The last few days in Paris have seen the launch of SWAP, a multi-disciplinary-art-meets-D.I.Y-fashion project, and the brainchild of myself and Maroussia Rebecq of the Parisian fashion collective Andrea Crews. SWAP is a concept rooted in Bernhard Willhelm's boutique in Tokyo (which I had the pleasure of designing) and it started from a simple question: If an artist can create a shop for a fashion designer, can a fashion designer produce an artist's exhibition? Thus, teaming up with retail legend colette, online fashion nexus Hintmag.com, Michel Gaubert and Japanese musician Mai Ueda, SWAP presents no art, appearing only through ephemeral interiors and events that examine the role of the artist through marketing and branding.

Stay tuned for more posts on the evolution of the SWAP project, including the opening of the SWAP SHOP at Andrea Crews (April 19), the spectacular SWAP WINDOW at colette (April 21 - 26) and the SWAP DANCE at Le Baron club.

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Thursday, December 27, 2007

Part two of Cyril Duval' Art Basel adventures...

Now enough about art, let's talk about the world of glamour and futility—parties! First up, the fete for the fourth edition of Javier Peres' Daddy magazine, hosted by himself, Terence Koh and Aron (the downtown don) in a men's strip club called Goldrush. Seeing the queer mafia in this crappy neon temple, symbolizing Western hetero cowboy power, was actually pretty cool—cute faces all around, no useless celebs showing off, plus everyone got free lap dances, thanks to Daddy Javier. Later, speaking of naughtiness, Monsieur Andre and his Le Baron team again provided the best place for finding trouble. Indeed one could meet almost anyone there, burning the last energy of the day in secret communion before waking up four hours later to buy and sell more art. Then there were parties for Purple, WOW, colette (this pic is of Sarah and myself), etc. So many parties, so little time.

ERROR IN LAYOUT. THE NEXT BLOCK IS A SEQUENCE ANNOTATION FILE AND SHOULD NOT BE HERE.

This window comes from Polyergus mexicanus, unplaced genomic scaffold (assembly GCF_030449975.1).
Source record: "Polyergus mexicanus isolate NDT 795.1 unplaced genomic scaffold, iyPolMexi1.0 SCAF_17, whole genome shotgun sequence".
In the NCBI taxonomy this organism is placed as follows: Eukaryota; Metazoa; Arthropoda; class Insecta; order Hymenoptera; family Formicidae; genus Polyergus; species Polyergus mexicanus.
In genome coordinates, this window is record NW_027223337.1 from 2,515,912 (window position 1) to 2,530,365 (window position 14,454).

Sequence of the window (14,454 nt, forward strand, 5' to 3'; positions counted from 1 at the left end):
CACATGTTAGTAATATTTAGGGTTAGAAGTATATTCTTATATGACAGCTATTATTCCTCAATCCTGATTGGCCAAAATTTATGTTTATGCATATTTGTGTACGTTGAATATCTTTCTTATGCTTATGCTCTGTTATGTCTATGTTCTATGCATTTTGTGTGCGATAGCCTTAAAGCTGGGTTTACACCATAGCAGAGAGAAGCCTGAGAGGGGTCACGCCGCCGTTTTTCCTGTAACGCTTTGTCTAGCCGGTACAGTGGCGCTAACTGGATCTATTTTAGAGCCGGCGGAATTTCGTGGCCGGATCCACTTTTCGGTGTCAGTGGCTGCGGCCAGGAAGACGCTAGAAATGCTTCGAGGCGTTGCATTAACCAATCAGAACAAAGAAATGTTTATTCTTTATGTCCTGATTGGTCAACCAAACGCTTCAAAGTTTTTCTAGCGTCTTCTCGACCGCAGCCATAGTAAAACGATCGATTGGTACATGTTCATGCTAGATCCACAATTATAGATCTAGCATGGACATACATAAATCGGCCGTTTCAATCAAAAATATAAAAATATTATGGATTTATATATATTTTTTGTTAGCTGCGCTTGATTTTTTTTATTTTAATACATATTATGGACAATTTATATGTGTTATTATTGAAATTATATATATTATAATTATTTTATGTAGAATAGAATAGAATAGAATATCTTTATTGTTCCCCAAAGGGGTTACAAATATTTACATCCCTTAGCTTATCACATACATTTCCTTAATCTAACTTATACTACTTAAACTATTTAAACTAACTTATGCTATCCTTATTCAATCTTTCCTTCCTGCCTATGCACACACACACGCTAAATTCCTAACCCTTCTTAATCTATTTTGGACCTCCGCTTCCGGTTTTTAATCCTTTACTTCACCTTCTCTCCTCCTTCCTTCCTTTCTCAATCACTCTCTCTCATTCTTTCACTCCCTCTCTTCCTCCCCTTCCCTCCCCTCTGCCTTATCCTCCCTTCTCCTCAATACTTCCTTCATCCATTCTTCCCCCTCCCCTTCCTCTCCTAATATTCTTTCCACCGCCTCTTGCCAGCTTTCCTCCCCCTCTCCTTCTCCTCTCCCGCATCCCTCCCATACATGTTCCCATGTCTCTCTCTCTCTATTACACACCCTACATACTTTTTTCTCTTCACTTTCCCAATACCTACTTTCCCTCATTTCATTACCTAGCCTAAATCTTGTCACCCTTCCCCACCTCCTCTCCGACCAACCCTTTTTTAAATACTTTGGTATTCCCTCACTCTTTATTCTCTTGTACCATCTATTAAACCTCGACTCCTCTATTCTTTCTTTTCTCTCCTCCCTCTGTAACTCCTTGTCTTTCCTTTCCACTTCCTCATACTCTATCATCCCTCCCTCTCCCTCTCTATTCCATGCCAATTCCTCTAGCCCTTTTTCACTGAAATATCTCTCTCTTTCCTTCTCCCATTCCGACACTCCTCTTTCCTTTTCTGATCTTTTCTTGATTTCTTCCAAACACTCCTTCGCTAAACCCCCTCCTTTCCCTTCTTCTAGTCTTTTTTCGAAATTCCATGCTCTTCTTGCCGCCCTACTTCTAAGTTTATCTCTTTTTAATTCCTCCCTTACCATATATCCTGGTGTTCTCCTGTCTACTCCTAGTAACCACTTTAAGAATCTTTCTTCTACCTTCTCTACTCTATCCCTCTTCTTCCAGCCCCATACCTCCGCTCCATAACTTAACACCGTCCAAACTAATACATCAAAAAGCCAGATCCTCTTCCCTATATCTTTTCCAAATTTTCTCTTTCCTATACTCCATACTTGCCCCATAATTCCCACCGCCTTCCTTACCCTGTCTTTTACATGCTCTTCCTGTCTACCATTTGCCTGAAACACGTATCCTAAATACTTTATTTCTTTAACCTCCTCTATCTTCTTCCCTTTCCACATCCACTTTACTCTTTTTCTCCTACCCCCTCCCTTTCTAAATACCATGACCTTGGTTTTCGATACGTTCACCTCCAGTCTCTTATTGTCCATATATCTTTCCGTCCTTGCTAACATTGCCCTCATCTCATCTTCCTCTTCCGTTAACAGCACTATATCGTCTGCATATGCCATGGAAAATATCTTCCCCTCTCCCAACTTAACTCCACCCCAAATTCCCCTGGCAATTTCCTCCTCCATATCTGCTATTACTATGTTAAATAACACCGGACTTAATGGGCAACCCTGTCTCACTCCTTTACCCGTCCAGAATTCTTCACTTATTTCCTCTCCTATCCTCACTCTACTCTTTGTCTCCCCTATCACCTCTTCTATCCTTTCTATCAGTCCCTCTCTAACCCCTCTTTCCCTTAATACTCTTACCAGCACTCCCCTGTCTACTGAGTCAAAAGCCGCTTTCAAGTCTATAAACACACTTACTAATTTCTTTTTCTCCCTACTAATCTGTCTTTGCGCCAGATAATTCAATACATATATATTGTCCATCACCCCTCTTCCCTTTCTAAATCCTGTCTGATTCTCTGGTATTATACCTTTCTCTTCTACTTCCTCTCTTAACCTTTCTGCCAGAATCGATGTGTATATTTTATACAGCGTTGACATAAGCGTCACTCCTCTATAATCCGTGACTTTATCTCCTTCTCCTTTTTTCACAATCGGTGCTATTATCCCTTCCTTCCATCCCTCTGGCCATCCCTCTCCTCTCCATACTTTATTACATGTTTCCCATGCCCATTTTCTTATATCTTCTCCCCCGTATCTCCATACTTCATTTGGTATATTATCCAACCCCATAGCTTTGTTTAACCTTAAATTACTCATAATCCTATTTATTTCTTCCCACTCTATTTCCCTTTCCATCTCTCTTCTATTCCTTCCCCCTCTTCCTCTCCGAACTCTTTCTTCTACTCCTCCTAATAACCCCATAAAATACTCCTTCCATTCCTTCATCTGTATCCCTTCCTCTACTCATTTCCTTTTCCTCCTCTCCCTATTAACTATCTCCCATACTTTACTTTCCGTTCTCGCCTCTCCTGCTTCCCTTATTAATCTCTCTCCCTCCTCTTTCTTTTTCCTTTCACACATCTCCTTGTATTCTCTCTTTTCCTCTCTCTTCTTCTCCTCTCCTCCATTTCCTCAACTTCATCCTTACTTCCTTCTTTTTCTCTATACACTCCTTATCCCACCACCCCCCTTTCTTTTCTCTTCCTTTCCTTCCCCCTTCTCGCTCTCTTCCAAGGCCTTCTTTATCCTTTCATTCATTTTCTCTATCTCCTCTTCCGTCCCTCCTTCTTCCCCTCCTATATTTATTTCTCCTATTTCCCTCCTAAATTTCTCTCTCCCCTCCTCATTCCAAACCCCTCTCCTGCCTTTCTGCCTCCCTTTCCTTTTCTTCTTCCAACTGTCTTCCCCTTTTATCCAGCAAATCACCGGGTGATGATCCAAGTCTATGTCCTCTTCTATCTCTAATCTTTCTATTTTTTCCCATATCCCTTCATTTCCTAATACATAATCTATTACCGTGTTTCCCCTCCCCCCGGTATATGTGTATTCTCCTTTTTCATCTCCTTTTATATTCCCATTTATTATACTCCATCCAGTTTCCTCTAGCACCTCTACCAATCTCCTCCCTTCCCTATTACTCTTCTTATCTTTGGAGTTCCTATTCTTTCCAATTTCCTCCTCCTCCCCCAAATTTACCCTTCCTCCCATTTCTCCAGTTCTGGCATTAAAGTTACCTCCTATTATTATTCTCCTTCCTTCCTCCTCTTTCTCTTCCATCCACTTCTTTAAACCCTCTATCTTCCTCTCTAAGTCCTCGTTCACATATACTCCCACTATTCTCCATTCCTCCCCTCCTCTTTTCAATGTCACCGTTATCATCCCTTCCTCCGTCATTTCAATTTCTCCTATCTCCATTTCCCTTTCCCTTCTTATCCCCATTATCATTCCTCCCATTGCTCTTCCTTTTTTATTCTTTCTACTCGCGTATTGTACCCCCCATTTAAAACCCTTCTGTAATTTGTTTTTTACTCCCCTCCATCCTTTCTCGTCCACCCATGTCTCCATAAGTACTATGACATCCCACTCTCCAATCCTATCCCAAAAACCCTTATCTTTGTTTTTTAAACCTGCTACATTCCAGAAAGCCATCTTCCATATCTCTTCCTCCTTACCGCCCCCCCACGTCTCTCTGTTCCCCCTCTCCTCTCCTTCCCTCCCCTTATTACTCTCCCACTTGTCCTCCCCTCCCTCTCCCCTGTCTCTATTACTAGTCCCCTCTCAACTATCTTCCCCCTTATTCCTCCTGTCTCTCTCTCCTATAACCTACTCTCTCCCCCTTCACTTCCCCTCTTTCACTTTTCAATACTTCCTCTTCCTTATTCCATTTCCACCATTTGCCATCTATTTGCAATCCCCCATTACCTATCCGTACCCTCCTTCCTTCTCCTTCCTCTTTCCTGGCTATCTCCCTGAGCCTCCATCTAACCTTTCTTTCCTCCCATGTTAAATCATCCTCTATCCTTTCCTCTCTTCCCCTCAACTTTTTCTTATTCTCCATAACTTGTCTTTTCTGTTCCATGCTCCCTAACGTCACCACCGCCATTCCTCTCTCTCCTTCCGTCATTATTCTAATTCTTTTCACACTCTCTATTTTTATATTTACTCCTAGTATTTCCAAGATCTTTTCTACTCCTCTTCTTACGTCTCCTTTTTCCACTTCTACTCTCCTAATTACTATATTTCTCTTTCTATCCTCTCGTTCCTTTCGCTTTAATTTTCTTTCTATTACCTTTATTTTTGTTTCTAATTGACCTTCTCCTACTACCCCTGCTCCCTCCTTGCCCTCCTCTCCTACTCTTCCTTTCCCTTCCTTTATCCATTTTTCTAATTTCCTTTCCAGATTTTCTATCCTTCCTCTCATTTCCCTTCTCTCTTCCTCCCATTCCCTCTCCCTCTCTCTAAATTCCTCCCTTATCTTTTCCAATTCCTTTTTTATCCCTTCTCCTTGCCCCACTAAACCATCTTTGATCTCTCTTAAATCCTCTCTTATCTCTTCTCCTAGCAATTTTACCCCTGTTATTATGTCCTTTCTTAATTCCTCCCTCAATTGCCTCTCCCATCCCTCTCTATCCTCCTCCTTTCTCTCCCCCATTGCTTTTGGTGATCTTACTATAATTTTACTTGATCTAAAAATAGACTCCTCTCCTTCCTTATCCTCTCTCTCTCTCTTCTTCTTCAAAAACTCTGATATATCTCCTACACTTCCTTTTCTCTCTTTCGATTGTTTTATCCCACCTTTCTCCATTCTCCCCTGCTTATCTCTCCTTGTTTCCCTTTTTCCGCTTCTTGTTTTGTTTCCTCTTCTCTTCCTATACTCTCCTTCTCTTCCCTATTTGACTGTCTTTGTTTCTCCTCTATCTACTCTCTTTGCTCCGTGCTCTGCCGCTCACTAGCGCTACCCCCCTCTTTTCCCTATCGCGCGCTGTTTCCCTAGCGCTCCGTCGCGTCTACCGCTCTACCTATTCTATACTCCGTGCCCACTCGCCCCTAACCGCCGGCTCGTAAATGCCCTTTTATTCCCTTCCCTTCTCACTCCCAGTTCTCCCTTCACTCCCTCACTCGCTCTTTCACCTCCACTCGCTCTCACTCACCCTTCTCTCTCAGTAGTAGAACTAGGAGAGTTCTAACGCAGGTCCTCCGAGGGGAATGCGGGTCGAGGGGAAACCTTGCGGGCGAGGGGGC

And now, I'm still shocked by how people can throw a party and simply expect people to gather in an ill-designed space. I mean, an open bar isn't everything. Thus, the award for creative laziness goes to Visionaire's party to celebrate its latest art book, despite the hot vinyl records inserted inside, such as my pal Mai Ueda, with her great “I Wanna Buy Some Clothes“ track, and a hilarious backstage compilation by Michel Gaubert. Not only did they settle on MINI as their sponsor (do we care about a toy car gift?), but the doorman was possibly the bitchiest ever—fortunately, I didn't have to tangle with him. Upon entering, we were welcomed by half-naked, long-haired Chippendale look-alikes (I never thought I would one day say that—please someone bring back Hedi's skinny boys), who shamelessly pushed copies of the new Visionaire in our faces, as if we were shopping for live chickens in a New Delhi market. Plus, the music was all about Justice (nothing against them, but you know), the cocktails were kind of weird and we had to contend with an army of paparazzi trying to find the beautiful people. Perhaps they were waiting for late-arriving Linda Evangelista, as I was not.